A new Education Law Center research brief released today analyzes New York State’s $1.1 billion cut in state aid for public schools in the FY21 State Budget adopted April 2. The state aid cut, dubbed the “pandemic adjustment” by Governor Andrew Cuomo, is exactly equivalent to the allocation of federal emergency relief funds to New York school districts approved by Congress in late March in the Coronavirus Aid, Relief, and Economic Security (CARES) Act.
Congress included in the CARES Act $13.5 billion in emergency relief to support the rapid response by the nation’s school districts to a crisis unprecedented in the history of American public education: states closing all public school buildings and transitioning students en masse from classroom instruction to learning at home through remote and digital means.
But the ink was hardly dry on the Act when New York approved the FY21 State Budget and effectively wiped out the promise of additional federal resources to assist the state’s school districts in educating students remotely during the COVID-19 school closure.
New York is the first state to enact a budget in the wake of the CARES Act.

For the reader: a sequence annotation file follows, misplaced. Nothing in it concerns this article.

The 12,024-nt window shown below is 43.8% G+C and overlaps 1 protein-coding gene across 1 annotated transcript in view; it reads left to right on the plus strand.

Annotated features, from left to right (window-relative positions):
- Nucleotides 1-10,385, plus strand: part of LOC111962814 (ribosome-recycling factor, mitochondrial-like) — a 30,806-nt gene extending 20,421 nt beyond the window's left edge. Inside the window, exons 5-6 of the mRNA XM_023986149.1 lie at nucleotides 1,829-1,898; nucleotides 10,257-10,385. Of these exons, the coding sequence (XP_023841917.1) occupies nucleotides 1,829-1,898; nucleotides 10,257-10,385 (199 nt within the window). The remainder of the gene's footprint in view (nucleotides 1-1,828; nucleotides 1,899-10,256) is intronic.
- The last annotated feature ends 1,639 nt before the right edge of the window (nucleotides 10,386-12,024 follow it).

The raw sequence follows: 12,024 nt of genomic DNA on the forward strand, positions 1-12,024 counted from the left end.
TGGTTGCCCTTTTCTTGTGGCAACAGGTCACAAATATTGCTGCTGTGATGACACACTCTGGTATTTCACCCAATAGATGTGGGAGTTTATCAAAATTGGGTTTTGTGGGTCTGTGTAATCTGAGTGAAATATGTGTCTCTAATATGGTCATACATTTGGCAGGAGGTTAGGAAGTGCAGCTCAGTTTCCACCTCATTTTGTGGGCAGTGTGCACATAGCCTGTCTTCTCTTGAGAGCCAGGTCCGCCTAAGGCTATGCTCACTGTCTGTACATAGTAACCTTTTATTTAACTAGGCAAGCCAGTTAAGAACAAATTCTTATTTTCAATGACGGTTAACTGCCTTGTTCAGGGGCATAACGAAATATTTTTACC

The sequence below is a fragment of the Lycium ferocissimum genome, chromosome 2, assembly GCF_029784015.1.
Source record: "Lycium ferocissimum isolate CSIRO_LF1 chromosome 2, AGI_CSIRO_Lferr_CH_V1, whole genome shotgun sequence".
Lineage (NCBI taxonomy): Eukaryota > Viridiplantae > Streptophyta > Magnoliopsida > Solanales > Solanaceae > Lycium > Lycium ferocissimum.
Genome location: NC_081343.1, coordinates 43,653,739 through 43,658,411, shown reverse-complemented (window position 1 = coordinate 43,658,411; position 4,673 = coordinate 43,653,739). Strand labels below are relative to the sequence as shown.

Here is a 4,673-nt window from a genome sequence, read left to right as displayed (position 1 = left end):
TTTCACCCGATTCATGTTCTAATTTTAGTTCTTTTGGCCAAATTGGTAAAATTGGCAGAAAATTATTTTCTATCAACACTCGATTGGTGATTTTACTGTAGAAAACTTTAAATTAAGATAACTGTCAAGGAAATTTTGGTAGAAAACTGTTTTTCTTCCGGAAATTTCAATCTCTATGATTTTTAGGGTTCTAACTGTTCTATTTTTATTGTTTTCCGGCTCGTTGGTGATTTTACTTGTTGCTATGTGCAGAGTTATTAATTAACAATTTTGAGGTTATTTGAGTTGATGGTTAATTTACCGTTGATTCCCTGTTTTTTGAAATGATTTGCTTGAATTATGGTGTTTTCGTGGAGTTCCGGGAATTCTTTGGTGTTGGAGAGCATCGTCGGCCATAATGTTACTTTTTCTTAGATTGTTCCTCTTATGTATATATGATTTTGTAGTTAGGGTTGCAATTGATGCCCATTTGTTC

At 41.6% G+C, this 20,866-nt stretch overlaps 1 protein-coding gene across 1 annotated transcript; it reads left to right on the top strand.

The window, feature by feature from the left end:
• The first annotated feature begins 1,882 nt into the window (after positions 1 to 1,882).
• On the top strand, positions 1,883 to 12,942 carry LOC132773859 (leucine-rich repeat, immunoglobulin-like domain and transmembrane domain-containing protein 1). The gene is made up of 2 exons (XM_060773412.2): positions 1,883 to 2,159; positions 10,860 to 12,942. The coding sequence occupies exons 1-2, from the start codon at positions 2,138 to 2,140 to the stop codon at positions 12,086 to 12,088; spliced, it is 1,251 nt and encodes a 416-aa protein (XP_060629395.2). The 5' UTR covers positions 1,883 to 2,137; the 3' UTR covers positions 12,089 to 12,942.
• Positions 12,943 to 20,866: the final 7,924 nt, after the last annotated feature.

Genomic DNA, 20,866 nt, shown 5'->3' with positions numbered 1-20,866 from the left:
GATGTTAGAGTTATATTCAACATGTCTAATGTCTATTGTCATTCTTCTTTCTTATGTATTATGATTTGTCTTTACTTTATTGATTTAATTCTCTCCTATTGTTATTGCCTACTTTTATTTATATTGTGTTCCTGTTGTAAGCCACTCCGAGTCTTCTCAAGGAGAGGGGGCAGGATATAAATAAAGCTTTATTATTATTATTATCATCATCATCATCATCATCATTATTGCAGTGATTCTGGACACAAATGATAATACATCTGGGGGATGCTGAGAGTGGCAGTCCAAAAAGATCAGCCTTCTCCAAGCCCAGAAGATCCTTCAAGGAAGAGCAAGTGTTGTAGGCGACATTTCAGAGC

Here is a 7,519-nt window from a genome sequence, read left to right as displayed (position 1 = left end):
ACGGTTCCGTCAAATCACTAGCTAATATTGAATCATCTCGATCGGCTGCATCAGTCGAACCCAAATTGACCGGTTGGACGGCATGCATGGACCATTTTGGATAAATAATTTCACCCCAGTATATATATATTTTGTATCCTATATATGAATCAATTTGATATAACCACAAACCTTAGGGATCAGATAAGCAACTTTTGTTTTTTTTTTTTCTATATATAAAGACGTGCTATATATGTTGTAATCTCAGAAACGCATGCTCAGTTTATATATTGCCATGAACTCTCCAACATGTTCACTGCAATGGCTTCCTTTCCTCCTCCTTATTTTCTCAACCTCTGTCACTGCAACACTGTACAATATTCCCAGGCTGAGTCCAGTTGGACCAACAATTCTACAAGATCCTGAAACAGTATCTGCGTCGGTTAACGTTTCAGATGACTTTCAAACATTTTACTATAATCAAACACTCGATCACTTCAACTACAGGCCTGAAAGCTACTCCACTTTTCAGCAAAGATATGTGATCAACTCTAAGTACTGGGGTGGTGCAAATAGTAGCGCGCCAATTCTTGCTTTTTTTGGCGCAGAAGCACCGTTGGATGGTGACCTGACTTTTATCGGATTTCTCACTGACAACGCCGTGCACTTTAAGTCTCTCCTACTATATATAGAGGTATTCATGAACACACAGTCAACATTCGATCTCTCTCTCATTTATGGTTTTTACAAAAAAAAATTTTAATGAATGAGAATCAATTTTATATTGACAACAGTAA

ELC’s research brief shows how the pandemic adjustment is actually a $1.1 billion reduction in state school aid to New York districts, backfilled with the federal CARES Act emergency relief funds. The brief also shows that the aid cuts most impact students in New York City and other high poverty districts. The brief explains how the pandemic adjustment replicates the strategy used by states to cut K-12 education funding during the 2008 Great Recession, cuts which in some states had yet to be restored before the COVID-19 crisis.
“Congress didn’t approve the emergency relief for education in the CARES Act as a trade-off for New York to make cuts in state aid to public schools,” said David Sciarra, ELC Executive Director. “The pandemic adjustment approved by New York’s Governor and Legislature is actually a ‘pandemic cut’ of over $1 billion in state K-12 support statewide, with a $716 million aid cut to New York City schools alone.”
“The CARE Act funds are meant to provide students with internet access, computer devices, online learning platforms and other supports so teachers can continue instruction while schools are closed,” said Mary McKillip, ELC Senior Researcher. “The pandemic adjustment deprives New York districts of urgently needed funds to narrow the digital divide for students in poor and wealthy communities.”
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